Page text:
“I needed this community for my own conversion” Guizar said.

She recalls feeling a growing sense of isolation as a young mother, struggling to find her place in the Church.

“I wasn’t homeschooling my kids or doing liturgical crafts. I was fascinated by that experience when I read about it, but it wasn’t my life. I felt like I had more questions than answers. I didn’t have any wisdom or experience to offer.”

That’s when Guizar conceived of a daily Bible devotional modelled after some of the Protestant women’s ministries she admired. “I knew of all these Catholic bloggers, women with a deeper knowledge of Scripture and with more formation than me, so I reached out and invited them to contribute.”

That was back in the fall of 2014. The first Blessed is She devotion went out on September 1, 2014. By the end of the year, more than 200 women had signed up to receive the emails. By 2015, that number had increased to more than 2,000 women. And by early 2019, that number had risen to more than 60,000.

50% of Blessed is She participants are millennials - or younger - falling between the ages of 18 and 35. Women between 36 and 65 make up another 35% of the demographic.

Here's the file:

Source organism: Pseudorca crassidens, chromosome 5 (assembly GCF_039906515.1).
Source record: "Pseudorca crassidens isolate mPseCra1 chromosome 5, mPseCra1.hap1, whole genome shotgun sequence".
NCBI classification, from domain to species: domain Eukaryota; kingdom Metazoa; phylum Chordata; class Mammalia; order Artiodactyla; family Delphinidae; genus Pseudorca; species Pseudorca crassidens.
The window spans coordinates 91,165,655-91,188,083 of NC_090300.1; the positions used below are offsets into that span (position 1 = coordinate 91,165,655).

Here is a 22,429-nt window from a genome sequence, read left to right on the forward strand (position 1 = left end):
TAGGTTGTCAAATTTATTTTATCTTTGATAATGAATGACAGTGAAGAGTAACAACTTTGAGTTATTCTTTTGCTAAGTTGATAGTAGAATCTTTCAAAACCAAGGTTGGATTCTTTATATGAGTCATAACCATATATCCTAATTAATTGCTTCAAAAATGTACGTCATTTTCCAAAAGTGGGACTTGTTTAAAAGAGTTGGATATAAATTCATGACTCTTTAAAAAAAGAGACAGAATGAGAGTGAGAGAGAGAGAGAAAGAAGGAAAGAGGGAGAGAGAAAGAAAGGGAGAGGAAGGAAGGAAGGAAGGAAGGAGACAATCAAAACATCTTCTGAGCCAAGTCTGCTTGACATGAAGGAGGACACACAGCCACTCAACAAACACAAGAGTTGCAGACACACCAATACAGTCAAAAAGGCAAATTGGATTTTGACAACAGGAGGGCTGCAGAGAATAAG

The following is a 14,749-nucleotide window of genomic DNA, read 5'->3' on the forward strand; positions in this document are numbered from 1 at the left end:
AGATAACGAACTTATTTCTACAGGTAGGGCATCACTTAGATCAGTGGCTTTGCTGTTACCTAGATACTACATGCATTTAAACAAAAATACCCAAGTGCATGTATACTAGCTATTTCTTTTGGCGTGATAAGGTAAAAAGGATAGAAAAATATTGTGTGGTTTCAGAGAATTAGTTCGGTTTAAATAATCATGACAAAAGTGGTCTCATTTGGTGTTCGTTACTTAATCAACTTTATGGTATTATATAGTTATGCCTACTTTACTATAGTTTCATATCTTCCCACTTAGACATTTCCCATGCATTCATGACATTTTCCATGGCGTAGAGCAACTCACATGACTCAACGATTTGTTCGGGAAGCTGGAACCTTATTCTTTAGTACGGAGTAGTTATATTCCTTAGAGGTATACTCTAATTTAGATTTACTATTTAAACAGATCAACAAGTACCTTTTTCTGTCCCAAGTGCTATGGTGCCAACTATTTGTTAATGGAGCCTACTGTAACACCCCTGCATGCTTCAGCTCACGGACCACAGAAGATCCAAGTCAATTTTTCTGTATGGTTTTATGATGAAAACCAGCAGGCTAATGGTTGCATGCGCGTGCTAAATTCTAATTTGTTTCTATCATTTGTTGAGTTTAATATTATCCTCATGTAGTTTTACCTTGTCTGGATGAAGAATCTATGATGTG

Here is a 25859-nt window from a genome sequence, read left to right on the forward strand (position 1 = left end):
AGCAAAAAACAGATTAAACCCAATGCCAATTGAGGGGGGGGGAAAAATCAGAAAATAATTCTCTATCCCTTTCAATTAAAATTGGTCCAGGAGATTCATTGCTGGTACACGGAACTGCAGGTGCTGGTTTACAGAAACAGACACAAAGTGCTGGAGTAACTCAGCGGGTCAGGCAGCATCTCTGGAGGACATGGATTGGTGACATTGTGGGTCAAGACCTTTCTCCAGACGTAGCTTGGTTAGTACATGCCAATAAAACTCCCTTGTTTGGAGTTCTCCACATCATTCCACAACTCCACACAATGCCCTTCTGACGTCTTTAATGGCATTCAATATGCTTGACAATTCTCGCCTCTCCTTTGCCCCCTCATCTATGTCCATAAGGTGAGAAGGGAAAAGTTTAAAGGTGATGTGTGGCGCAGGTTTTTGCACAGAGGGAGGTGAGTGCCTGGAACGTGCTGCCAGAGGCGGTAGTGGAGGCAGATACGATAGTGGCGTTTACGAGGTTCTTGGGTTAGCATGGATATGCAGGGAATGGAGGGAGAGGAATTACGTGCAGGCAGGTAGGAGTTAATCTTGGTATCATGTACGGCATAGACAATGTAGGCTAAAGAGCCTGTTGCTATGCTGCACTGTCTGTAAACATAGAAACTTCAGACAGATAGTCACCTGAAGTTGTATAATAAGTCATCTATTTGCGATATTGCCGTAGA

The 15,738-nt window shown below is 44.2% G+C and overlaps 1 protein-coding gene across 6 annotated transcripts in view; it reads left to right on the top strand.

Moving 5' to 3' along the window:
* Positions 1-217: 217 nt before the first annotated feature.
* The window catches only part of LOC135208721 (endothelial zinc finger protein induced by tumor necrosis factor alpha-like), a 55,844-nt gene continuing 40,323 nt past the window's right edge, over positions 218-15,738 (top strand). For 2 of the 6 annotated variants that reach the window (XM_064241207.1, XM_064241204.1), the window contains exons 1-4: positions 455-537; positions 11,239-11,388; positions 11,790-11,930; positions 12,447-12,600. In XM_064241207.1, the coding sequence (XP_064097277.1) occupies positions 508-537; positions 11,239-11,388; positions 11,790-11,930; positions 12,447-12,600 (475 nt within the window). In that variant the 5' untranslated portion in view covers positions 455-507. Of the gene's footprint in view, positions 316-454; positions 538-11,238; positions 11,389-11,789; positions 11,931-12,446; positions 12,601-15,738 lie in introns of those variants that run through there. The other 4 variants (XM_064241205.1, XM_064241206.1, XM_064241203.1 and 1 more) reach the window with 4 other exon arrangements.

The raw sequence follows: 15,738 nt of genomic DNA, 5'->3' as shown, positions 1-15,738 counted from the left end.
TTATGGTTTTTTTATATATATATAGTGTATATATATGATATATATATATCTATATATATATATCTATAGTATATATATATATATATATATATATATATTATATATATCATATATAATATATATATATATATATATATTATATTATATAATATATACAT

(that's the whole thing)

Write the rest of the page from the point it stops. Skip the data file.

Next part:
Blessed is She brunches and retreats now make up a significant portion of the ministry’s focus, with more than 400 member-hosted brunches logged in 2018. So far in 2019, more than 500 women have attended a Blessed is She retreat somewhere in the US or abroad. Still to come this calendar year: retreats in Nashville, Texas, and Ireland.

If you ask for stories of how Blessed is She is impacting women’s lives, the answers come back to a common theme: community.

Oliva Spears, a Blessed is She writer who manages the site’s blog content recounts “dozens of messages” from women who are coming back to the Church through their involvement with Blessed is She:

“Faithful Catholic women who are lacking community in real life and who’ve felt like they’re the only Catholic left on the planet” are finding out they’re not alone, and being encouraged by other women who are following Christ.

Nell O’Leary, Blessed is She’s managing editor, remarks on the community built in the regional Facebook groups that becomes “real, in-the-flesh friendship.”

O’Leary said, “One older woman had prayed specifically for a young mom who was moving to her city to find the perfect house. When those two met at my Blessed Conversations group, they embraced like old friends. The bonds of sisterhood transcended age, location, and even the internet."